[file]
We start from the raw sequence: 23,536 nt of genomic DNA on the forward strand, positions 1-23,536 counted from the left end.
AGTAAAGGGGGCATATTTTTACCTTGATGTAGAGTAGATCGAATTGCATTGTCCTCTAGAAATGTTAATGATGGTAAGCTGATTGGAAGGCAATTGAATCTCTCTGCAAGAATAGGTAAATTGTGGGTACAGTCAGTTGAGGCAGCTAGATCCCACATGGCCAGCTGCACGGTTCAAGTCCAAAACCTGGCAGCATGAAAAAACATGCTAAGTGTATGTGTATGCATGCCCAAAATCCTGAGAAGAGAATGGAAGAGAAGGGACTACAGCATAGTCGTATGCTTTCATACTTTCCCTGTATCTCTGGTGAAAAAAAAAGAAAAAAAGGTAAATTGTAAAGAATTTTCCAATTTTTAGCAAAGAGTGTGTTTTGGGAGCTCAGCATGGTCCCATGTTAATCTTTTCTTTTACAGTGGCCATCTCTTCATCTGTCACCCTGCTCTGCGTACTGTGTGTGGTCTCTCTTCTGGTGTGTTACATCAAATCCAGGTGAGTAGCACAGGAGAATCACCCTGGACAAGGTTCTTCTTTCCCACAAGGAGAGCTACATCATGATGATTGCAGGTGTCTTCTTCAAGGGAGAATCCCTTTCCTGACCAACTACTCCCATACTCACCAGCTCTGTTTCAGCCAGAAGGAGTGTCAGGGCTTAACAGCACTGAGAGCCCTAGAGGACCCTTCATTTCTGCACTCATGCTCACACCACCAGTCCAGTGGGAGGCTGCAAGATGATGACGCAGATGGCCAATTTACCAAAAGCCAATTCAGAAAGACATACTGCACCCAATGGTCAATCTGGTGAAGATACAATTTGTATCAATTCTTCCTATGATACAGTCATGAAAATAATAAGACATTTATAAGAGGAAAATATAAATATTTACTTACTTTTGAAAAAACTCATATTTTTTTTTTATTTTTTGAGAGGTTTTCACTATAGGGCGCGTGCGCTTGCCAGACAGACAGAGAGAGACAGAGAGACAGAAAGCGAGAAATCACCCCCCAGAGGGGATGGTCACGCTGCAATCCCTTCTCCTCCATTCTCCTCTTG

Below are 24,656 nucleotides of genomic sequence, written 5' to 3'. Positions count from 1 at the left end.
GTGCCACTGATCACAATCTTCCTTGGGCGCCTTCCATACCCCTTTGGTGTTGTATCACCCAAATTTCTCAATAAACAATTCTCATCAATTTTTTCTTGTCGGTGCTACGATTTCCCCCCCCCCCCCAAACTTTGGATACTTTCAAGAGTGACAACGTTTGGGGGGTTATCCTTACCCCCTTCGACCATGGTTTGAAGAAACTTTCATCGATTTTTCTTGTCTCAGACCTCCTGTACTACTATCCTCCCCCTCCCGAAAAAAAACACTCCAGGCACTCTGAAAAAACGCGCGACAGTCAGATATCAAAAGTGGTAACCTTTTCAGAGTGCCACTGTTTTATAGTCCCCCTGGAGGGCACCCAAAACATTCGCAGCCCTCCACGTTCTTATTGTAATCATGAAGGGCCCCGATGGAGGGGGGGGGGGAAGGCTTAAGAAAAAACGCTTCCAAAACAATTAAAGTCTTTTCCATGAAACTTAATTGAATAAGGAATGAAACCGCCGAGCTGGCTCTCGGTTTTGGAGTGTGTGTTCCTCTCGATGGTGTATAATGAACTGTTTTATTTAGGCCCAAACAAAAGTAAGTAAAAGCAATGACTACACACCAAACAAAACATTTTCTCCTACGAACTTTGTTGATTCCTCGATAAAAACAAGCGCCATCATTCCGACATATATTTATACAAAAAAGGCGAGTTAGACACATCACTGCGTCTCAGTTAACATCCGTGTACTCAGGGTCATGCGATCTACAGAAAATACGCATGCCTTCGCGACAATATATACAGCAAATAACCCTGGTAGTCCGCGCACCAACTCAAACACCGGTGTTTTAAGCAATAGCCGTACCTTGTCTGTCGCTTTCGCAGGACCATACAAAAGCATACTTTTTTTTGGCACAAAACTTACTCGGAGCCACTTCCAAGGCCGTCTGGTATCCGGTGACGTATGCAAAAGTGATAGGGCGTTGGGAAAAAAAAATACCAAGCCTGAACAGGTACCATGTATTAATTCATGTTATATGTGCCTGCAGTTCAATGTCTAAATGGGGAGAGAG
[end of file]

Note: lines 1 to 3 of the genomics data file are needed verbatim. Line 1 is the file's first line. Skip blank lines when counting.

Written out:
We start from the raw sequence: 23,536 nt of genomic DNA on the forward strand, positions 1-23,536 counted from the left end.
AGTAAAGGGGGCATATTTTTACCTTGATGTAGAGTAGATCGAATTGCATTGTCCTCTAGAAATGTTAATGATGGTAAGCTGATTGGAAGGCAATTGAATCTCTCTGCAAGAATAGGTAAATTGTGGGTACAGTCAGTTGAGGCAGCTAGATCCCACATGGCCAGCTGCACGGTTCAAGTCCAAAACCTGGCAGCATGAAAAAACATGCTAAGTGTATGTGTATGCATGCCCAAAATCCTGAGAAGAGAATGGAAGAGAAGGGACTACAGCATAGTCGTATGCTTTCATACTTTCCCTGTATCTCTGGTGAAAAAAAAAGAAAAAAAGGTAAATTGTAAAGAATTTTCCAATTTTTAGCAAAGAGTGTGTTTTGGGAGCTCAGCATGGTCCCATGTTAATCTTTTCTTTTACAGTGGCCATCTCTTCATCTGTCACCCTGCTCTGCGTACTGTGTGTGGTCTCTCTTCTGGTGTGTTACATCAAATCCAGGTGAGTAGCACAGGAGAATCACCCTGGACAAGGTTCTTCTTTCCCACAAGGAGAGCTACATCATGATGATTGCAGGTGTCTTCTTCAAGGGAGAATCCCTTTCCTGACCAACTACTCCCATACTCACCAGCTCTGTTTCAGCCAGAAGGAGTGTCAGGGCTTAACAGCACTGAGAGCCCTAGAGGACCCTTCATTTCTGCACTCATGCTCACACCACCAGTCCAGTGGGAGGCTGCAAGATGATGACGCAGATGGCCAATTTACCAAAAGCCAATTCAGAAAGACATACTGCACCCAATGGTCAATCTGGTGAAGATACAATTTGTATCAATTCTTCCTATGATACAGTCATGAAAATAATAAGACATTTATAAGAGGAAAATATAAATATTTACTTACTTTTGAAAAAACTCATATTTTTTTTTTATTTTTTGAGAGGTTTTCACTATAGGGCGCGTGCGCTTGCCAGACAGACAGAGAGAGACAGAGAGACAGAAAGCGAGAAATCACCCCCCAGAGGGGATGGTCACGCTGCAATCCCTTCTCCTCCATTCTCCTCTTG

Below are 24,656 nucleotides of genomic sequence, written 5' to 3'. Positions count from 1 at the left end.